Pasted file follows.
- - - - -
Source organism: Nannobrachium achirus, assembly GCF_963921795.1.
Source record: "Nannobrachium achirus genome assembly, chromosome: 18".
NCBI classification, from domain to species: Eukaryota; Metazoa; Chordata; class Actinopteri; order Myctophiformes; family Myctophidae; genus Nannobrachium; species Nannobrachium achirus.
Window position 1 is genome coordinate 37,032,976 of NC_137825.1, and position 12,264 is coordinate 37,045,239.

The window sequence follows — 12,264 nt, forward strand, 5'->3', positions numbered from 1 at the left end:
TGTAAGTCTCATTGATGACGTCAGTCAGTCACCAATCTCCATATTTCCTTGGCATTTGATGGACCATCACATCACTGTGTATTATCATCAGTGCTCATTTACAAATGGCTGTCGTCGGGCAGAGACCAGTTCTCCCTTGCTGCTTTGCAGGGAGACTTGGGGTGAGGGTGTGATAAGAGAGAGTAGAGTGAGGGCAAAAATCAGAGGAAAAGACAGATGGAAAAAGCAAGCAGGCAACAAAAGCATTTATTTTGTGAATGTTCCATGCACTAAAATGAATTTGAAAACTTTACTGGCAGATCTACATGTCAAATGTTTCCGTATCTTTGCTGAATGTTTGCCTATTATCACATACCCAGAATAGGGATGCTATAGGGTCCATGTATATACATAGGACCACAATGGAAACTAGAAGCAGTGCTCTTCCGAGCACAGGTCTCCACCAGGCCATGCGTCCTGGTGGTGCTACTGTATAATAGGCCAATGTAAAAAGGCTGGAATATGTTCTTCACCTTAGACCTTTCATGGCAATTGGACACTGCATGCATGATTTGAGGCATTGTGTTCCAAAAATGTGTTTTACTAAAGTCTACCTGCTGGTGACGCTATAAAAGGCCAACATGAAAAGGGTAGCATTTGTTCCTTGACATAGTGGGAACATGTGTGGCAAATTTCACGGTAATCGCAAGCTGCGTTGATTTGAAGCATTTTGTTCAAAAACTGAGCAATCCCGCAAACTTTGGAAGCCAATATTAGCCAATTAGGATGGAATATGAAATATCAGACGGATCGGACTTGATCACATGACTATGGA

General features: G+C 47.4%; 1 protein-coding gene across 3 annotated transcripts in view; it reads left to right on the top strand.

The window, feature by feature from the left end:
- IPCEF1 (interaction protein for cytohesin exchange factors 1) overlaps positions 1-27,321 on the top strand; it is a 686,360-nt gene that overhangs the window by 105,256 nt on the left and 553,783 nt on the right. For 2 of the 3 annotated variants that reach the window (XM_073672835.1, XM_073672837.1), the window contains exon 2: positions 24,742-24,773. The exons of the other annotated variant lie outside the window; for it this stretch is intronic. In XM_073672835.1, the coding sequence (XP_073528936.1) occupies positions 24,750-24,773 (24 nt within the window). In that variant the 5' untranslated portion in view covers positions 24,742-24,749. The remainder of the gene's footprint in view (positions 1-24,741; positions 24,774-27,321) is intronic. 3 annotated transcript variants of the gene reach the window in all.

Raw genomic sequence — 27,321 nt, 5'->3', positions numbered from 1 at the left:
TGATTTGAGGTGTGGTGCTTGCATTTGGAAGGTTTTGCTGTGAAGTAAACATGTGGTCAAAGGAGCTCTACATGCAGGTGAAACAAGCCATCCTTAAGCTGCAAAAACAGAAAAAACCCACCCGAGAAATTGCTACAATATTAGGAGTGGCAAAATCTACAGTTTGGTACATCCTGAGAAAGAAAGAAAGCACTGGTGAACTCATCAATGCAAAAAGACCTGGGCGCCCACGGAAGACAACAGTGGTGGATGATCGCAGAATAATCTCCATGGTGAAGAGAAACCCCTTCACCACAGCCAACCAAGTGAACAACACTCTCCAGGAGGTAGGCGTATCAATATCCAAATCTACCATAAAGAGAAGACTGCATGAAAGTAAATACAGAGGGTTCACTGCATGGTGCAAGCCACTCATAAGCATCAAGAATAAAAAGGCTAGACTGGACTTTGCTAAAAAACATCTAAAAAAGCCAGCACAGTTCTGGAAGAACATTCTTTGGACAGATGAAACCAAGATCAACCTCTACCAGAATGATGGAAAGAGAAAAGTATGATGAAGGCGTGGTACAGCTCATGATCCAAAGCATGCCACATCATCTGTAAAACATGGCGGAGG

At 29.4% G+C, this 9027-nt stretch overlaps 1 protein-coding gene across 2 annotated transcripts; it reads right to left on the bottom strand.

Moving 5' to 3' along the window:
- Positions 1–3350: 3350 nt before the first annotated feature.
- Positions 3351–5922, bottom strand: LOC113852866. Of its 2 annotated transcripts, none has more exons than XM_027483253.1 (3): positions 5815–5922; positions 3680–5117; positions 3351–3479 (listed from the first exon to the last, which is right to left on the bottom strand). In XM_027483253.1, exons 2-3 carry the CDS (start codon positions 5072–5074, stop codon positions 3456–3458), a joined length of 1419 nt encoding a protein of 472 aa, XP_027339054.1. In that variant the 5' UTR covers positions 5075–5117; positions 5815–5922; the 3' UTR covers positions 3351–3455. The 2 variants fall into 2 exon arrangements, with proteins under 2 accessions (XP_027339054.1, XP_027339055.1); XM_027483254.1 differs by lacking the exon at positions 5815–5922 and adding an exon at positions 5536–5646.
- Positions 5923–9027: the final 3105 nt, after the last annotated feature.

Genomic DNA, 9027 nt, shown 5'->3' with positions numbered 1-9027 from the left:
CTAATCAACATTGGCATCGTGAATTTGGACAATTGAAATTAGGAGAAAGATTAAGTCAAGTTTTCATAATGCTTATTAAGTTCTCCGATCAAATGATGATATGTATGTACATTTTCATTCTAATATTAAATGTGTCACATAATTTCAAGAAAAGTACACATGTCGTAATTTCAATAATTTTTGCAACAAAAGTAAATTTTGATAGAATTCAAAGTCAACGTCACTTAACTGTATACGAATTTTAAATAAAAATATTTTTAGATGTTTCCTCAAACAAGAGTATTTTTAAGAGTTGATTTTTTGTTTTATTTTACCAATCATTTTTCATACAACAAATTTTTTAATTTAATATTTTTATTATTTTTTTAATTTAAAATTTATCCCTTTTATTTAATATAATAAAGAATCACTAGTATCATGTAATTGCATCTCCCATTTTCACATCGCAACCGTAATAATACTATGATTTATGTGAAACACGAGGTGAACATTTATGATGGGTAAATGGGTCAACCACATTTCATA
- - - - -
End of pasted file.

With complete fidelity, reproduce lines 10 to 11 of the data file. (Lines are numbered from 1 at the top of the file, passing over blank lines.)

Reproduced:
Raw genomic sequence — 27,321 nt, 5'->3', positions numbered from 1 at the left:
TGATTTGAGGTGTGGTGCTTGCATTTGGAAGGTTTTGCTGTGAAGTAAACATGTGGTCAAAGGAGCTCTACATGCAGGTGAAACAAGCCATCCTTAAGCTGCAAAAACAGAAAAAACCCACCCGAGAAATTGCTACAATATTAGGAGTGGCAAAATCTACAGTTTGGTACATCCTGAGAAAGAAAGAAAGCACTGGTGAACTCATCAATGCAAAAAGACCTGGGCGCCCACGGAAGACAACAGTGGTGGATGATCGCAGAATAATCTCCATGGTGAAGAGAAACCCCTTCACCACAGCCAACCAAGTGAACAACACTCTCCAGGAGGTAGGCGTATCAATATCCAAATCTACCATAAAGAGAAGACTGCATGAAAGTAAATACAGAGGGTTCACTGCATGGTGCAAGCCACTCATAAGCATCAAGAATAAAAAGGCTAGACTGGACTTTGCTAAAAAACATCTAAAAAAGCCAGCACAGTTCTGGAAGAACATTCTTTGGACAGATGAAACCAAGATCAACCTCTACCAGAATGATGGAAAGAGAAAAGTATGATGAAGGCGTGGTACAGCTCATGATCCAAAGCATGCCACATCATCTGTAAAACATGGCGGAGG